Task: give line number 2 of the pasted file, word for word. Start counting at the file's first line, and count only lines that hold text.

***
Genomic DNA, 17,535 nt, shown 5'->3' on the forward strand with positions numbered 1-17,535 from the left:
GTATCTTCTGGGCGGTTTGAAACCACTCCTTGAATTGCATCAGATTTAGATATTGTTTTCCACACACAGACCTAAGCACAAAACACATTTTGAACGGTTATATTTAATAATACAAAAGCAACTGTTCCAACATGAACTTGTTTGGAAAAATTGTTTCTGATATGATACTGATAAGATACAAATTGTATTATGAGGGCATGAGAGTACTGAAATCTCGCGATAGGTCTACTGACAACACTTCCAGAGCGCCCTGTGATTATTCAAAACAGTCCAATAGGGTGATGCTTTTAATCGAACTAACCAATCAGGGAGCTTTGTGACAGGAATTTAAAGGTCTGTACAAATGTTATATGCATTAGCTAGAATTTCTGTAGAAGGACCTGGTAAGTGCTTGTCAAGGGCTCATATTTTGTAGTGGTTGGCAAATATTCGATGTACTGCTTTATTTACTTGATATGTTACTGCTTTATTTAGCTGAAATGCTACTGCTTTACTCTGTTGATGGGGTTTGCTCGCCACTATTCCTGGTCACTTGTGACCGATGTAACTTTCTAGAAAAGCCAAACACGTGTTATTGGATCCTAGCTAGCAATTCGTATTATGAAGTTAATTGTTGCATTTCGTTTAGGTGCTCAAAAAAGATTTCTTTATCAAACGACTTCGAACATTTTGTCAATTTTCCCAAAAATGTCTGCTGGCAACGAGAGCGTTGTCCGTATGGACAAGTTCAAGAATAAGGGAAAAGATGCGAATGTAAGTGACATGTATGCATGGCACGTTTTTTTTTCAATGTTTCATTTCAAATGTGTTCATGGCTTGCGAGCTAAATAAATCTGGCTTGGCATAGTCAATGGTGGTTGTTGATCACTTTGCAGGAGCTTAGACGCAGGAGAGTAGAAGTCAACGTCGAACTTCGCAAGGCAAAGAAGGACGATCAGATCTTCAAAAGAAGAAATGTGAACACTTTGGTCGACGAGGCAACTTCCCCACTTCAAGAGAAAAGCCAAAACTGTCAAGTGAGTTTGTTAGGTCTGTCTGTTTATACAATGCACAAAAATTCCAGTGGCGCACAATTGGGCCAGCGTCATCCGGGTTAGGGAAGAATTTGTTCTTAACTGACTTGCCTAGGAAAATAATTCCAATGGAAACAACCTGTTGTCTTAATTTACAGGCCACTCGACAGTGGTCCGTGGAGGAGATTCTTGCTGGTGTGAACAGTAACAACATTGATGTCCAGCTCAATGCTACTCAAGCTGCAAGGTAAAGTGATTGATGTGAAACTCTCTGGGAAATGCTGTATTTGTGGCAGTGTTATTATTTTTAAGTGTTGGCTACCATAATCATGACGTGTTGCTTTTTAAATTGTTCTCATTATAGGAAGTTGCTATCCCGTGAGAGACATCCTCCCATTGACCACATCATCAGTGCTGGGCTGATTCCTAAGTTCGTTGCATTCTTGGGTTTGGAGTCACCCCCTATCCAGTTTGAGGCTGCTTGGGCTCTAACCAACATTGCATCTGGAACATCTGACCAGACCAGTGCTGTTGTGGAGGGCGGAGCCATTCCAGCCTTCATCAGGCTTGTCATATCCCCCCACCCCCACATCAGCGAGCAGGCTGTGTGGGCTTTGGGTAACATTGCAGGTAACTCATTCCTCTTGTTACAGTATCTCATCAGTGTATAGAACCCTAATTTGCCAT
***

GTATCTTCTGGGCGGTTTGAAACCACTCCTTGAATTGCATCAGATTTAGATATTGTTTTCCACACACAGACCTAAGCACAAAACACATTTTGAACGGTTATATTTAATAATACAAAAGCAACTGTTCCAACATGAACTTGTTTGGAAAAATTGTTTCTGATATGATACTGATAAGATACAAATTGTATTATGAGGGCATGAGAGTACTGAAATCTCGCGATAGGTCTACTGACAACACTTCCAGAGCGCCCTGTGATTATTCAAAACAGTCCAATAGGGTGATGCTTTTAATCGAACTAACCAATCAGGGAGCTTTGTGACAGGAATTTAAAGGTCTGTACAAATGTTATATGCATTAGCTAGAATTTCTGTAGAAGGACCTGGTAAGTGCTTGTCAAGGGCTCATATTTTGTAGTGGTTGGCAAATATTCGATGTACTGCTTTATTTACTTGATATGTTACTGCTTTATTTAGCTGAAATGCTACTGCTTTACTCTGTTGATGGGGTTTGCTCGCCACTATTCCTGGTCACTTGTGACCGATGTAACTTTCTAGAAAAGCCAAACACGTGTTATTGGATCCTAGCTAGCAATTCGTATTATGAAGTTAATTGTTGCATTTCGTTTAGGTGCTCAAAAAAGATTTCTTTATCAAACGACTTCGAACATTTTGTCAATTTTCCCAAAAATGTCTGCTGGCAACGAGAGCGTTGTCCGTATGGACAAGTTCAAGAATAAGGGAAAAGATGCGAATGTAAGTGACATGTATGCATGGCACGTTTTTTTTTCAATGTTTCATTTCAAATGTGTTCATGGCTTGCGAGCTAAATAAATCTGGCTTGGCATAGTCAATGGTGGTTGTTGATCACTTTGCAGGAGCTTAGACGCAGGAGAGTAGAAGTCAACGTCGAACTTCGCAAGGCAAAGAAGGACGATCAGATCTTCAAAAGAAGAAATGTGAACACTTTGGTCGACGAGGCAACTTCCCCACTTCAAGAGAAAAGCCAAAACTGTCAAGTGAGTTTGTTAGGTCTGTCTGTTTATACAATGCACAAAAATTCCAGTGGCGCACAATTGGGCCAGCGTCATCCGGGTTAGGGAAGAATTTGTTCTTAACTGACTTGCCTAGGAAAATAATTCCAATGGAAACAACCTGTTGTCTTAATTTACAGGCCACTCGACAGTGGTCCGTGGAGGAGATTCTTGCTGGTGTGAACAGTAACAACATTGATGTCCAGCTCAATGCTACTCAAGCTGCAAGGTAAAGTGATTGATGTGAAACTCTCTGGGAAATGCTGTATTTGTGGCAGTGTTATTATTTTTAAGTGTTGGCTACCATAATCATGACGTGTTGCTTTTTAAATTGTTCTCATTATAGGAAGTTGCTATCCCGTGAGAGACATCCTCCCATTGACCACATCATCAGTGCTGGGCTGATTCCTAAGTTCGTTGCATTCTTGGGTTTGGAGTCACCCCCTATCCAGTTTGAGGCTGCTTGGGCTCTAACCAACATTGCATCTGGAACATCTGACCAGACCAGTGCTGTTGTGGAGGGCGGAGCCATTCCAGCCTTCATCAGGCTTGTCATATCCCCCCACCCCCACATCAGCGAGCAGGCTGTGTGGGCTTTGGGTAACATTGCAGGTAACTCATTCCTCTTGTTACAGTATCTCATCAGTGTATAGAACCCTAATTTGCCAT